SAPPHIRE

We came here first maybe fifty years ago –

Porth Trecastell aka Cable Bay

(on Ynys Môn aka Anglesey) –

a small Iron Age hill fort on one headland,

a Neolithic grave on the other,

and a telephone cable to Ireland

in between. This bank holiday the bay

is busy – paddlers, bathers, canoeists.

 

In the gated burial chamber –

Barclodiad y Gawres, which translates,

‘the full apron of the giantess’ –

its prehistoric graffiti secured

against vandals,

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PRIMATES

The Cape Point funicular stops. A baboon

is squatting on the track, suckling its young.

Cameras click. We wait. Mother and child lope off

into the fynbos and the proteas.

We trundle down to the visitors’ centre.

 

On a path by the electrified fence

beneath the restaurant terrace, a baboon stalks.

Much further below and beyond is False Bay.

A distant whale breaches, and another –

then a destroyer passes, sailing

from Simons Town for the Southern Ocean.

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ON FIRST READING ‘THE GULAG ARCHIPELAGO’

It was time to revise our atlases.

Europe was a river of broken ice,

Russia a mouth widening to a

frozen sea. GULAG was permanent winter.

Innocent, we had traced railways to

romantic ends. The atlas of knowledge showed

obscured crimes, its charts the colours and scale

of blizzards. A new world had been shaping.

Multitudes were shunted across nations.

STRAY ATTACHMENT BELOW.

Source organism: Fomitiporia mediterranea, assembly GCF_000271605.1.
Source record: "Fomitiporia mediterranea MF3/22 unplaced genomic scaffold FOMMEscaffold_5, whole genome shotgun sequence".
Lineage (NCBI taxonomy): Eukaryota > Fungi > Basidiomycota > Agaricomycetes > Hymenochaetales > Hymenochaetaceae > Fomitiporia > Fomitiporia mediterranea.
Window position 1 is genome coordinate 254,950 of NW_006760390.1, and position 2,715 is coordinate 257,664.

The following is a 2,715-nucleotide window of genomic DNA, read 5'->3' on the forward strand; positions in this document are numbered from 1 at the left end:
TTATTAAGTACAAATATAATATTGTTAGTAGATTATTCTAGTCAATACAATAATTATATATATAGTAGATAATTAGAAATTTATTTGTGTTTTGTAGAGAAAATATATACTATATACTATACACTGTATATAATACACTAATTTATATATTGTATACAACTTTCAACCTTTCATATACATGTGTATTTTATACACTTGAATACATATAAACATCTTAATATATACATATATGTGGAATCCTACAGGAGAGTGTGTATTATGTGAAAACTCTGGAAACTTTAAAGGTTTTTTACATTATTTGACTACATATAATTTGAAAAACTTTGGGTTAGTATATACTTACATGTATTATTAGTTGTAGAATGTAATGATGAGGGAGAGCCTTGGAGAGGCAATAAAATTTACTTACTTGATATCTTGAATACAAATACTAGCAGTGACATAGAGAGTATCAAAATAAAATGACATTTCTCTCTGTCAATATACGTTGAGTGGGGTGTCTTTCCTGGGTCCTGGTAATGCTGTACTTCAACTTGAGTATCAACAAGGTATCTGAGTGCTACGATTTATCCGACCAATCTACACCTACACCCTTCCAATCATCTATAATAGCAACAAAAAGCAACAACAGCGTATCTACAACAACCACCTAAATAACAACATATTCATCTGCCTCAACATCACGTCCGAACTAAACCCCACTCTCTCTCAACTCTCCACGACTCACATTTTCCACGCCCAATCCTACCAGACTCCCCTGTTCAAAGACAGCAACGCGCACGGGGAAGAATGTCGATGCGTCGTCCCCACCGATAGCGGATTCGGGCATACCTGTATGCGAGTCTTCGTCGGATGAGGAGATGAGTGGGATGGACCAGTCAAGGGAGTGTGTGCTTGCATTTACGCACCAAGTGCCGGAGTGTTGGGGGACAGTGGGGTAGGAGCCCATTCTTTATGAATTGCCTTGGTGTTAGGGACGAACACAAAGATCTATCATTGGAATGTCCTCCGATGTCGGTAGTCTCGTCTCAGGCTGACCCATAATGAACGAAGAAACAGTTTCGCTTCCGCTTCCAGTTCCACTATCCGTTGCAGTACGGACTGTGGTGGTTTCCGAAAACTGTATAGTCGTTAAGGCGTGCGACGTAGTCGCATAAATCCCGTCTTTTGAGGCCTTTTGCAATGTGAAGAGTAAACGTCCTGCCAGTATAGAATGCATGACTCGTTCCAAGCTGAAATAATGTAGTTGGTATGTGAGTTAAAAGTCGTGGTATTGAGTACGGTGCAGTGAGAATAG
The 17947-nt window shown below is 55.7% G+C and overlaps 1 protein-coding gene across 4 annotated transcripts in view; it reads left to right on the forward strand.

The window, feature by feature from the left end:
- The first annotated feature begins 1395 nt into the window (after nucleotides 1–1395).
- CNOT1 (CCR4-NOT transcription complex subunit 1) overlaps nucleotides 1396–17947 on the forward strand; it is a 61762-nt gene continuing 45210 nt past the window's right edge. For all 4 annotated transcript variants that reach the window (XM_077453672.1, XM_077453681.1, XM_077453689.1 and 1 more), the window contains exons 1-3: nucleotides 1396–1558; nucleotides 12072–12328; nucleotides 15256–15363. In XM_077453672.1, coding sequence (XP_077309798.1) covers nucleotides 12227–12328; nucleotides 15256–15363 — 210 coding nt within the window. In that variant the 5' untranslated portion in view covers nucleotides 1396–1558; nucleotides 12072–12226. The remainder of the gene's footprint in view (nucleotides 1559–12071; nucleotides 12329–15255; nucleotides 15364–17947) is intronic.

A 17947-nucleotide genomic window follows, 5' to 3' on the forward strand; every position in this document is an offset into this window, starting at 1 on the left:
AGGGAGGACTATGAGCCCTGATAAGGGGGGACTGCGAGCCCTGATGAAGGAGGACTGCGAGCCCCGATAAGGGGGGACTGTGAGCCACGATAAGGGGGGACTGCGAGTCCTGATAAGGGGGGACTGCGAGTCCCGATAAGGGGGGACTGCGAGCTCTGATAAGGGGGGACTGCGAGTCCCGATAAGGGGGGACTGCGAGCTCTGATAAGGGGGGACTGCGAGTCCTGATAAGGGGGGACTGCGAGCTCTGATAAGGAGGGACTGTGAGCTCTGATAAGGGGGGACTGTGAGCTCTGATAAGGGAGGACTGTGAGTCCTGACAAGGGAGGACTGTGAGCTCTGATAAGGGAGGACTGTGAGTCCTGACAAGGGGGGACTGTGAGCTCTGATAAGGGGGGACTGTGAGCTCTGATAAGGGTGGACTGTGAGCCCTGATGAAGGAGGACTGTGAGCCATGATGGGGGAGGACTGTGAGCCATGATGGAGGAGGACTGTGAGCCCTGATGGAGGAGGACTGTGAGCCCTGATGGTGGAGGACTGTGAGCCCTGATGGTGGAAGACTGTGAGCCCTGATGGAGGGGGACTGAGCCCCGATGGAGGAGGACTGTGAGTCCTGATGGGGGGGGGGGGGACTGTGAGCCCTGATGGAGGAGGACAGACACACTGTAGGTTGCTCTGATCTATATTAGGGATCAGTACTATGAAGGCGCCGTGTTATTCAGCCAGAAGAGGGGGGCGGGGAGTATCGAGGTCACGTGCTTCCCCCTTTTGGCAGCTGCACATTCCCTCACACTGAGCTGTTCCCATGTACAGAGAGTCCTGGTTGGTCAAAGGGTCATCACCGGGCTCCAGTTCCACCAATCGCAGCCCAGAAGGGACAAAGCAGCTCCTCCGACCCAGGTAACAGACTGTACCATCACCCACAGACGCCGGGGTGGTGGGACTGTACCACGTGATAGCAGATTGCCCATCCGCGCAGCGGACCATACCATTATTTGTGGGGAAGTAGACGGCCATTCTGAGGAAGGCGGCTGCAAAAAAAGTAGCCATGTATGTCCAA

A chronicle of whispers is the pure

saga, epic of the supreme fiction,

where history is lost, where ten million

lives are broken like glass.

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A POET IN WARTIME

Nuns clambered on the headland. Like scarabs,

they traversed the sage slope of limestone

to the hermit’s shrine. Marine creatures, landlocked,

awaited the sea’s coming. The poet

descended by funicular to the bay’s

elegant crescent of hotels. Mists

trailed the foothills of distant peaks. In saloons

of bevelled mirrors, his comrades sang

marching songs. A love poem formed like breath.

 

He crunched on innumerable pebbles.

Waves gasped and sighed, smoothing the wooden groynes.

Two aircraft,

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ANTIQUITY

Ancient Greeks preferred it to chronicles

for poetry is the art of maybe,

the alchemy which turns fact into song.

 

‘Antiochus honours the saviours of men,

the immortals, Asclepius of

the gentle hands, Hygeia, Panakeia.’

On the margins of barbarity

and wilderness,  a Greek army doctor

commissioned a recondite altar – found

some seventeen hundred years later

when Chester’s Market Hall, its pediment

topped with cornucopia, was flattened.

 

Centuries before the Twentieth

was stationed here,

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